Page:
Because I am thin and mud-colored, my brothers spend the afternoon trying to kill me.
They use pellet guns, then archer’s arrows. They chase me through the craggy landscape that butts up to our trailer park.
They shout slurs—Redskin, Squaw-lover, Geronimo-homo.
My blood is different, my father not their father, which is why they hate me.
I chant. I dance as I run. I pray for the wind to pluck me from this rotten patch of earth and drop me somewhere safe and clean.
But the wind is angry at someone and does not hear.
So I sprint and sprint. I run over hills and boulders, through thick glades, across a swamp.
By the next day, I’m in another town. I go to the bus depot. Everyone there looks starving and lonely, like tattered shadows.
Except for a lady with the apple-print dress.
She sits posture-perfect on a bench, wearing a wide-brimmed Easter hat.
And she’s grinning.
Her nose twitches, catching the foul odor of me, but she only asks, “Where you headed?”
“Then why’re you here? I hardly have but two dollars, if you’re thinking about robbing a blind lady.”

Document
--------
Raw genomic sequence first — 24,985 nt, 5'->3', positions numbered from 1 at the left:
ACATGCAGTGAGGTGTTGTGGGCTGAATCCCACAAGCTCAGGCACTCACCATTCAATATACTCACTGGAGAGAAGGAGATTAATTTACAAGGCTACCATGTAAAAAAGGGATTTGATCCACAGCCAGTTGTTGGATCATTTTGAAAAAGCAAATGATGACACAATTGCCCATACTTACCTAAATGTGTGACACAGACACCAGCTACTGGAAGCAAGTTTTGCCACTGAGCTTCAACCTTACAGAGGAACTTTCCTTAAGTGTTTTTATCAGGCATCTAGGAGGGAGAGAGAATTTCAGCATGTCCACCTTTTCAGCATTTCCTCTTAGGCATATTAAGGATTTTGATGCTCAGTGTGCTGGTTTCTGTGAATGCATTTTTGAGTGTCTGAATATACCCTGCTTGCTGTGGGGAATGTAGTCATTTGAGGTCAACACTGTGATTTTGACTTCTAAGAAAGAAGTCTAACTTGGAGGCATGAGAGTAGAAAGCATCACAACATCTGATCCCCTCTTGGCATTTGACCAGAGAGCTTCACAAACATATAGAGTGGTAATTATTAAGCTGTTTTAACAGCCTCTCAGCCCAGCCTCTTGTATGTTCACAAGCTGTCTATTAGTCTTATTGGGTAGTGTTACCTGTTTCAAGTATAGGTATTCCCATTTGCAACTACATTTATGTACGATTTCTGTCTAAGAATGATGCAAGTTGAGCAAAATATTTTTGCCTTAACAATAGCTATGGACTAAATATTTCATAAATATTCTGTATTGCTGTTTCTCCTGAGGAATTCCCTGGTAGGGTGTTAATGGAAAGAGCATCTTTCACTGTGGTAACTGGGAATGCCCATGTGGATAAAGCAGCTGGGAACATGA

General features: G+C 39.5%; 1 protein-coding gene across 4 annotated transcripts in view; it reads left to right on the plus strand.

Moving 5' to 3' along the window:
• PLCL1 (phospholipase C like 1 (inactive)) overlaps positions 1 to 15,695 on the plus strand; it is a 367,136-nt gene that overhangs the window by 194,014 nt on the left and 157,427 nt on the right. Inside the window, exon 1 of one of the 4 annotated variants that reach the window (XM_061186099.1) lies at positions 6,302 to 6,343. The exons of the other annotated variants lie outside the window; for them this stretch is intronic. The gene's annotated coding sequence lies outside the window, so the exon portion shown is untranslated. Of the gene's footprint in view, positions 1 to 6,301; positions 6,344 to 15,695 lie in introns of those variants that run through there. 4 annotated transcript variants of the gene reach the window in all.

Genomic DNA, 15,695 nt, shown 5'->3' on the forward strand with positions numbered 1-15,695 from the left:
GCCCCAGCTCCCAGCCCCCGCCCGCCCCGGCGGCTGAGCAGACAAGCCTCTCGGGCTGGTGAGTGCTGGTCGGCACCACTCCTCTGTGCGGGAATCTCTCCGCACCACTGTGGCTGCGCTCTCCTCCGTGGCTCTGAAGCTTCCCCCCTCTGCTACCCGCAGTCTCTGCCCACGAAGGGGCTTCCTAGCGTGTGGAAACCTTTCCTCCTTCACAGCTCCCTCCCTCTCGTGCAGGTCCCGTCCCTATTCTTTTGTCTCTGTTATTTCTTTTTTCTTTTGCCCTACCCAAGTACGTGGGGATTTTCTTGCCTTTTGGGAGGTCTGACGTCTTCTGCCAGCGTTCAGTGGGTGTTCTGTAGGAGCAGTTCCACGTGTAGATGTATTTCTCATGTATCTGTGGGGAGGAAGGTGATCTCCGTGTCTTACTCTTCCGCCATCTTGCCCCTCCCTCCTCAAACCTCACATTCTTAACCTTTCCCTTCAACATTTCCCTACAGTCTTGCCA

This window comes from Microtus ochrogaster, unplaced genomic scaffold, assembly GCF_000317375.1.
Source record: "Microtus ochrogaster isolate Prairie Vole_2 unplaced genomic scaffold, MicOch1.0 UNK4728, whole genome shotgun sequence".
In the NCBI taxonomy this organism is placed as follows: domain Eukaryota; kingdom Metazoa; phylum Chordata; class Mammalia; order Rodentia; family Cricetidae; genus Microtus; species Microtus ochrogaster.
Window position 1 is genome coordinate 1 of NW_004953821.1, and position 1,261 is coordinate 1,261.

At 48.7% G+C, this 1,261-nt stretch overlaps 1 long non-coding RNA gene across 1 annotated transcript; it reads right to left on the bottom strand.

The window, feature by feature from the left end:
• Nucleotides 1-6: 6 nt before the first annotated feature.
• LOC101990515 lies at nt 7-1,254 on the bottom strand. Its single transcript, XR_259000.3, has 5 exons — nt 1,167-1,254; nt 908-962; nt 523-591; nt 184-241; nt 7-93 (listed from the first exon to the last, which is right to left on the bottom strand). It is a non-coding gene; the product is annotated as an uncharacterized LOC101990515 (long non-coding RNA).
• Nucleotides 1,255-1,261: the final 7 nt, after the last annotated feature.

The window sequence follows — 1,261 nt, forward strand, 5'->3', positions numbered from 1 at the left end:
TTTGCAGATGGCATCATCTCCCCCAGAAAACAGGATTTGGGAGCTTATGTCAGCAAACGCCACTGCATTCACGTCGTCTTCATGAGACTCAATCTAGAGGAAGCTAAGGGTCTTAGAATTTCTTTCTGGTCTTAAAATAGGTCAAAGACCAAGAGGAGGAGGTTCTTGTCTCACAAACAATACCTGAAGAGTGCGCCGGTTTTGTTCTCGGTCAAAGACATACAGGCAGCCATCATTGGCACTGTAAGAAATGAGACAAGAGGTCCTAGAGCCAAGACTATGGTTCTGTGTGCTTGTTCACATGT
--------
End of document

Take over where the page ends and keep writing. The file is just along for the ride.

Then I see it, her shiny sea glass eyes.
“If you only got two dollars, how you gonna get a ticket?” I say.
“Ah, isn’t that the question?”
Blind and maybe nuts, I think.
I take a closer look. She’s just plump, harmless and happy, maybe someone’s grandmother, so I turn brave, admitting this is the farthest I’ve ever been from home.
“Come sit,” she says, patting the seat next to her. “I won’t bite.”
She takes my hand, fingering. “I used to be a palm reader,” she says, her star-struck eyes bouncing. “Oh, child, you’re going to have a good long life. You’re going to go places.”
“To the great cities. Paris. Rome. Athens. The Big Apple!”
For hours, she tells me about the different locales, how mopeds will almost run you down in Milan, but the pastries and pasta make up for it. She describes New York’s sky scrapers, cathedrals, the sound of taxi horns blasting, the smell of hotdogs and pretzels rippling off street vendor carts, paintings inside the MoMA, sculpture at another museum. She details Seattle’s Space Needle then says about the city, “Did you know they have an espresso bar on every block, sometimes two?”
We go to Chicago and Melbourne. We visit Mexico City, Cairo and Quebec.
“Were you in all these places before, you know, becoming blind?”
“Honey, I was born sightless.”
“The cities--they talk to you.”
“That’s what you’ve got to find out. Just get there somehow. You’ll see.”
When she excuses herself to use the restroom, I know she won’t be returning.
I watch a bus pull up to the curb outside. There’s a long, skinny dog painted on the side of it. He’s in mid-gallop, on his way somewhere important. It looks like nothing’s going to stop him.
published 18 May 2012